Whiskey Time Traveler

Whiskey Time Traveler, Chapter 2, Part 2: Unlocking The Time Traveling Secret


This week we bring you another installment from the Whiskey Time Traveler. Enjoy and happy travels!

— Zac Smith


Part 2

Pictures are powerful!  A picture can bring back to mind something that we may never have remembered happening.  I distinctly remember a VW Beetle that my parents owned the first couple of years of my life in the last half of the 1960’s.  What is interesting is that I remember it because of looking at pictures of our family next to the car and not because I can actually remember riding around in the car.

If we can form a mental picture of the events surrounding our whisky occasions then it will be that much easier to recall and tell stories about those events later.  It also doesn’t hurt to take a few actual pictures to help us remember the smaller details like how old the whisky was and if it was finished in a special way.

When talking about memory, one story that is often told is about a poet named Simonides.  Around 500 B.C. he was speaking at a banquet when a message was brought to him that someone outside needed to see him.  While Simonides was outside, the roof of the banquet hall collapsed, crushing the occupants beyond recognition.  Simonides was able to identify the bodies by remembering where everyone sat.  This experience suggested that a person could improve memory by associating mental images of the items to be remembered (people and whiskies at our gathering) with mental images of the locations for the items (where everyone was positioned).  Since mental images are in essence photographs in our mind, we are going to try to use, primarily, this method for improving our memory for our whisky stories.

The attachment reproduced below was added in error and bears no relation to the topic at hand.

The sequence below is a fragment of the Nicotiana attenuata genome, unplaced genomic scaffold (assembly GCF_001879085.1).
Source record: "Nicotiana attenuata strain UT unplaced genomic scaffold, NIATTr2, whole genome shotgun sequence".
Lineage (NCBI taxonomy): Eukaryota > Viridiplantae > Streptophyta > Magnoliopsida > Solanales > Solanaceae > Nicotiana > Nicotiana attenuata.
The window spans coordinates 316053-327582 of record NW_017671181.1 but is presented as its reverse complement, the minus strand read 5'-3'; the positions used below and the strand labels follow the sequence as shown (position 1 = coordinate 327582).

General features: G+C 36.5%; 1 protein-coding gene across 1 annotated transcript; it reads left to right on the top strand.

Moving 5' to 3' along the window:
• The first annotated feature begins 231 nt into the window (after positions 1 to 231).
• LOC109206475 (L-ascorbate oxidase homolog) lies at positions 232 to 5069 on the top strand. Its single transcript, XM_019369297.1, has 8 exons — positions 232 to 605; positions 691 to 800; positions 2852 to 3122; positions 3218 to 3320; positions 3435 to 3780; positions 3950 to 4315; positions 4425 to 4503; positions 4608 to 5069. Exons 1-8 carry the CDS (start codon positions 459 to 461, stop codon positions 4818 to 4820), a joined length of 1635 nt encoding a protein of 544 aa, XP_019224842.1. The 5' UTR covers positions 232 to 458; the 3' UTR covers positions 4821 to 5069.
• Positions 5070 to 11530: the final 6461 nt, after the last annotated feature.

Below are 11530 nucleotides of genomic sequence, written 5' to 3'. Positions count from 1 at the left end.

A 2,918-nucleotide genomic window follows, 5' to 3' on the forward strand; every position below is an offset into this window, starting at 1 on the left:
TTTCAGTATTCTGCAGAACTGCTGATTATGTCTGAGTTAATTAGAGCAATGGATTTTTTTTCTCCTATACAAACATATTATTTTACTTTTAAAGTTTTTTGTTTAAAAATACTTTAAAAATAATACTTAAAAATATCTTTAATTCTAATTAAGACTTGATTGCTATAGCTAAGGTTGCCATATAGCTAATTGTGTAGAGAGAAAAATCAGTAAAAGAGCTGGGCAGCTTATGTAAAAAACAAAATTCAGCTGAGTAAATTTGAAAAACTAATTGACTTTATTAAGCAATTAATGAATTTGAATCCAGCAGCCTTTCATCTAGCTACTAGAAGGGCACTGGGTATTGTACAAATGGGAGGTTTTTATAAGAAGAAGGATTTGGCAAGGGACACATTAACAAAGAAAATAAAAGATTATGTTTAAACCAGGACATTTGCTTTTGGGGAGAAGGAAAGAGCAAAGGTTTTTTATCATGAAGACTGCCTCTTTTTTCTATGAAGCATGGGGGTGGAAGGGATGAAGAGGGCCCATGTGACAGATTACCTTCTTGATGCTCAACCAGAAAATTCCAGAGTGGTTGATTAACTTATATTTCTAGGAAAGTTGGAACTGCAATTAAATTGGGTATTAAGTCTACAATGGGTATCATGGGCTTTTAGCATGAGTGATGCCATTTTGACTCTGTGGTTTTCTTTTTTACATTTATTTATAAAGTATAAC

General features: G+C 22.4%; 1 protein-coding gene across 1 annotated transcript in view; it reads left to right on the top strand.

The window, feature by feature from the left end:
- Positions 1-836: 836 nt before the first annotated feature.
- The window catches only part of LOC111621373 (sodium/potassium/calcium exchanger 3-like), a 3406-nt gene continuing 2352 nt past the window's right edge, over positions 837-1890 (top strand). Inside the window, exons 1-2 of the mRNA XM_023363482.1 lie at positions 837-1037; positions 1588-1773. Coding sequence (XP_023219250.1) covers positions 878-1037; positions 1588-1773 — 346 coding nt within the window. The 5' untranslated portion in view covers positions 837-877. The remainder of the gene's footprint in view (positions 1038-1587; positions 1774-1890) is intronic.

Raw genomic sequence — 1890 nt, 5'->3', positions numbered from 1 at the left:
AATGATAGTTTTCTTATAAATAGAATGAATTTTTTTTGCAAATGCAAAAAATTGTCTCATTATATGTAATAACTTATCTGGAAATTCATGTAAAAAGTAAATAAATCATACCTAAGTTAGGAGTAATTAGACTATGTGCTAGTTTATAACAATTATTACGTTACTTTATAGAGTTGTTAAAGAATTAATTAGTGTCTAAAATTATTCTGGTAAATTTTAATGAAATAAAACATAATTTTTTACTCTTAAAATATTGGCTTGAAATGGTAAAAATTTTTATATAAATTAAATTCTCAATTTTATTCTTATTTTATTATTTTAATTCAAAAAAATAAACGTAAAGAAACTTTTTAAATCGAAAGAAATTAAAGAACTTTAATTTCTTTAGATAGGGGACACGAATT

In most occasions surrounding the drinking of whisky, people are seated.  They are sitting around a table or in chairs around a room or maybe even around a campfire.  Take a mental picture of who and where everyone is sitting and remember to mentally set one more spot in the middle for our very memorable guest, the whisky.

From your position, you will generally have friends to your left and to your right as well as across from you.  Try to mentally form either a rectangle or circle of friends.  Not everyone may be sitting in the group.  Some may be in another room so they will be positioned either behind you or behind those sitting across from you or again to the left or right but outside of the circle.  Now that you have all of the attendees in order, let’s move on to the guest everyone wants to know more about, the whisky.

Just like a person who is being introduced to you for the first time, you are going to want to know three basic things;

  1. What is your name?
  2. Where are you from?
  3. What do you do?

I walk over to a bottle sitting on the table and pick it up.  “Well hello there, what’s your name?”

“Glen,” the label responds, “Glen…Rothes.”

“I’ve met a lot of Glens.”  I say.  “So you’re Glenrothes.  Where are you from?”

“Speyside.” Says the label.  “It’s in the middle of the Northern Highlands in Scotland…”

“Scotland,” I repeat back.  “I’ve been to Scotland and I love it there.  So what do you do?”